More patient, happier, more settled: these are traits Nietzsche claims here forge a better lover of wisdom. There is a caveat, of course. As he is “more Indian,” joining “the first stage of holiness,” one wonders if he is indeed becoming a better philosopher, or more religious in some quasi-philosophic way. If loving wisdom entails a radical skepticism which must question belief, it is hard to see how philosophy and religion can be joined. However, I think it prudent to at least temporarily entertain the notion that certain philosophic and religious characteristics coincide. This is not to say that philosophy and religion can be reconciled. It is simply to let Nietzsche’s surface be until a precise reason to question it emerges.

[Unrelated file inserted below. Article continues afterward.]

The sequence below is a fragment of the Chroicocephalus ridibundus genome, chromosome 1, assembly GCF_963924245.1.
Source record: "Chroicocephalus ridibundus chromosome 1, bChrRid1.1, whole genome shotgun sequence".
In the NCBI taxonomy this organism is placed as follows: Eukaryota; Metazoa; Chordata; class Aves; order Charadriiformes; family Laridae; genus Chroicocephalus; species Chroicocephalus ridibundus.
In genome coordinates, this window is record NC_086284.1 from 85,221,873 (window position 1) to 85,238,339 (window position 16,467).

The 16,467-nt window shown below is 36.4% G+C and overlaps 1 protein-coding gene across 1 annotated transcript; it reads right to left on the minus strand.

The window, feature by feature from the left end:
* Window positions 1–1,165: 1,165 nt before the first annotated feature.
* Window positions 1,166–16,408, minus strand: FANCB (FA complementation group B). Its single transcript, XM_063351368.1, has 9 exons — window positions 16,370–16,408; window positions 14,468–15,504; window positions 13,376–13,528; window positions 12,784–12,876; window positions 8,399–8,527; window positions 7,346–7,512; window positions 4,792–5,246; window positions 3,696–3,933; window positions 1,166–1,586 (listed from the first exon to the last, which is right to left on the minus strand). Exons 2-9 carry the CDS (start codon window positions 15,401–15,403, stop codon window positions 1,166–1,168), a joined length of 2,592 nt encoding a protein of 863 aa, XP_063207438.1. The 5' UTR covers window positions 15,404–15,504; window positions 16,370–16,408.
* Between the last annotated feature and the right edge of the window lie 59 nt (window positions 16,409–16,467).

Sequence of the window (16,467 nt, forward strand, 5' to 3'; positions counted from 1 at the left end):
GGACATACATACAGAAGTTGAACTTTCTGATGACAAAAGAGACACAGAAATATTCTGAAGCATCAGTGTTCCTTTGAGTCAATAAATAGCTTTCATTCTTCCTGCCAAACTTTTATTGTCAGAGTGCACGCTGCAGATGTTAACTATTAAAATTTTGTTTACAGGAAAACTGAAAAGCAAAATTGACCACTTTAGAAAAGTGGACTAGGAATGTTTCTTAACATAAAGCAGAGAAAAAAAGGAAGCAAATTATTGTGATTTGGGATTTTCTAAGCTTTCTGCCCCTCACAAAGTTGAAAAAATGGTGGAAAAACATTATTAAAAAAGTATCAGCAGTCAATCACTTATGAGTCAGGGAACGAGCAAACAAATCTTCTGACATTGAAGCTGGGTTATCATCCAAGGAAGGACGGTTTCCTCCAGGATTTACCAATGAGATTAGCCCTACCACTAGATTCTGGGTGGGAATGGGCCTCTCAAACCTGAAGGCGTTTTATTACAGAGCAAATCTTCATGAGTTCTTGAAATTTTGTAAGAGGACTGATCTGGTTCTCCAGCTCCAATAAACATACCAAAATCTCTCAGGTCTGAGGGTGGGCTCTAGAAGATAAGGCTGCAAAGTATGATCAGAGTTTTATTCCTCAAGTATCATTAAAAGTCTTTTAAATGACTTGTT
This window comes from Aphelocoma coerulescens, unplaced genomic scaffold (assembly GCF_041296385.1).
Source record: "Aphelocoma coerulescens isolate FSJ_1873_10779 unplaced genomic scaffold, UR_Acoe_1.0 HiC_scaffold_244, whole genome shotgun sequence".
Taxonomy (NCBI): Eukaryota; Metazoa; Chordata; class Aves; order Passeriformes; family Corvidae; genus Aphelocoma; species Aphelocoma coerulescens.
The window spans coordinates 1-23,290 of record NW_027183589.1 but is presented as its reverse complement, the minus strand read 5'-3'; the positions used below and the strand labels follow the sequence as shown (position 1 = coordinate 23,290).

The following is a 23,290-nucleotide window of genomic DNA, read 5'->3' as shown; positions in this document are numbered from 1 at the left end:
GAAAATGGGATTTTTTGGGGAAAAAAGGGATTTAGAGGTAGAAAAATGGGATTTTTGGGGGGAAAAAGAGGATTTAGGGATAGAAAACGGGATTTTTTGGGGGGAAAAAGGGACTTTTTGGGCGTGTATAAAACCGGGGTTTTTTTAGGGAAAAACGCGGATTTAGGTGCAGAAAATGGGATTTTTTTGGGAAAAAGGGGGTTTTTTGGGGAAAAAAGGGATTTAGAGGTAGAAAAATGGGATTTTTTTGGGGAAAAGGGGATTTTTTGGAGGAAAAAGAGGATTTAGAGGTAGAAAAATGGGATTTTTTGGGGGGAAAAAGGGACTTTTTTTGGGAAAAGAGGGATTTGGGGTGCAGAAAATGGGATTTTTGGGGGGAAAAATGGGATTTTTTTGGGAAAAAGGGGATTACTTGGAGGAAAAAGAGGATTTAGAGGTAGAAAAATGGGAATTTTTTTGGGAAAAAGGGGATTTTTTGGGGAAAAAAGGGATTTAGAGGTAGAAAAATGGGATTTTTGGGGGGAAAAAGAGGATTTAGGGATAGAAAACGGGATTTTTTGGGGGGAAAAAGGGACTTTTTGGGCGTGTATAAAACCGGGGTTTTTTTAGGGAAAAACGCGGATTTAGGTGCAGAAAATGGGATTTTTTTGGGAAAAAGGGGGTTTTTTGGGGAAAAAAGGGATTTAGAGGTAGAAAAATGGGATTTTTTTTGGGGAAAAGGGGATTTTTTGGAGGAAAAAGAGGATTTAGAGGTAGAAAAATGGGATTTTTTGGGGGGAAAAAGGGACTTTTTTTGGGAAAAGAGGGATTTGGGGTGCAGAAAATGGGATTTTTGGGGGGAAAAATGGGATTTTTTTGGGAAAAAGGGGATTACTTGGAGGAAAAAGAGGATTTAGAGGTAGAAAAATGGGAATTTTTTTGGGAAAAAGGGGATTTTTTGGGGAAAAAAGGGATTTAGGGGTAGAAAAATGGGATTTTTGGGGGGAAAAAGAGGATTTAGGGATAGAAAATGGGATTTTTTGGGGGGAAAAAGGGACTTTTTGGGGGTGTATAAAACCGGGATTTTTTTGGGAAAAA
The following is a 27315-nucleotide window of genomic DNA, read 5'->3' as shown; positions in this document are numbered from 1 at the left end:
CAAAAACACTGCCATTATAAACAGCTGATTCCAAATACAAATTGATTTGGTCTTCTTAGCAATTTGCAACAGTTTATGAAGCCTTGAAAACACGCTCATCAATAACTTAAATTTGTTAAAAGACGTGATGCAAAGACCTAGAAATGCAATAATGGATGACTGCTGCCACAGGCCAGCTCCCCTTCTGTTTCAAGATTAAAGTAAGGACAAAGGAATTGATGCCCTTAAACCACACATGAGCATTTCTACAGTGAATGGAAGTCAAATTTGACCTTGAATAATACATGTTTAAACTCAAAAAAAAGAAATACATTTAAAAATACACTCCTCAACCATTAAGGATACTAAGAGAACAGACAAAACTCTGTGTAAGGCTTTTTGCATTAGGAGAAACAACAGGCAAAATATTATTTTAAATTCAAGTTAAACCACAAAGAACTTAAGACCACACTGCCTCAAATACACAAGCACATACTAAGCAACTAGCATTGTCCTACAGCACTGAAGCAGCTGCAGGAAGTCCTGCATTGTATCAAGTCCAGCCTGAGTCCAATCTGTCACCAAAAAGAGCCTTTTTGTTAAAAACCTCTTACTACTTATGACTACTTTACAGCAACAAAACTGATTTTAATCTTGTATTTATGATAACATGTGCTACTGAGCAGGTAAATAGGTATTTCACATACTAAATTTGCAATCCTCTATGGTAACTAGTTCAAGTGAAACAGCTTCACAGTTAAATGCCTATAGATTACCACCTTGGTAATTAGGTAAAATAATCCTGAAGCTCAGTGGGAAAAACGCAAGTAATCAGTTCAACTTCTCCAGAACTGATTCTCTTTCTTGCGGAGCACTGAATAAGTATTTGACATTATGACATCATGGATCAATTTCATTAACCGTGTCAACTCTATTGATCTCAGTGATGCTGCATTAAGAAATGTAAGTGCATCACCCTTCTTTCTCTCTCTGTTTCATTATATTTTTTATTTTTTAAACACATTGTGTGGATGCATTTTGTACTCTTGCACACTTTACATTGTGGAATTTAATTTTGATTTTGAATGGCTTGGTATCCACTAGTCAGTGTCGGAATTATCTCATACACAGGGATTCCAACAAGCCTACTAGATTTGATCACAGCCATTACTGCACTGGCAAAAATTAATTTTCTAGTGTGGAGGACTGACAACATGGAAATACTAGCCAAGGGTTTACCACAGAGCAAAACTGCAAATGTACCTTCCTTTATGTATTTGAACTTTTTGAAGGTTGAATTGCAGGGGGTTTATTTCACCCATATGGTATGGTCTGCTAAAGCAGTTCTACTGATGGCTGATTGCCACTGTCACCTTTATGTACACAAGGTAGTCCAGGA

If Nietzsche proposes, for a moment, some sort of alliance between philosophy and religion, he does manage to be clear about the cause. Loving Bizet means rejecting Wagner, and Wagner is “brutal,” “artificial,” “innocent” all at once. This combination is most “disagreeable” and most “modern:”

May I say that the tone of Bizet’s orchestra is almost the only one I can still endure? That other orchestral tone which is now the fashion, Wagner’s, brutal, artificial, and “innocent” at the same time — thus it speaks all at once to the three senses of the modern soul — how harmful for me is this Wagnerian orchestral tone! I call it sirocco. I break out into a disagreeable sweat. My good weather is gone.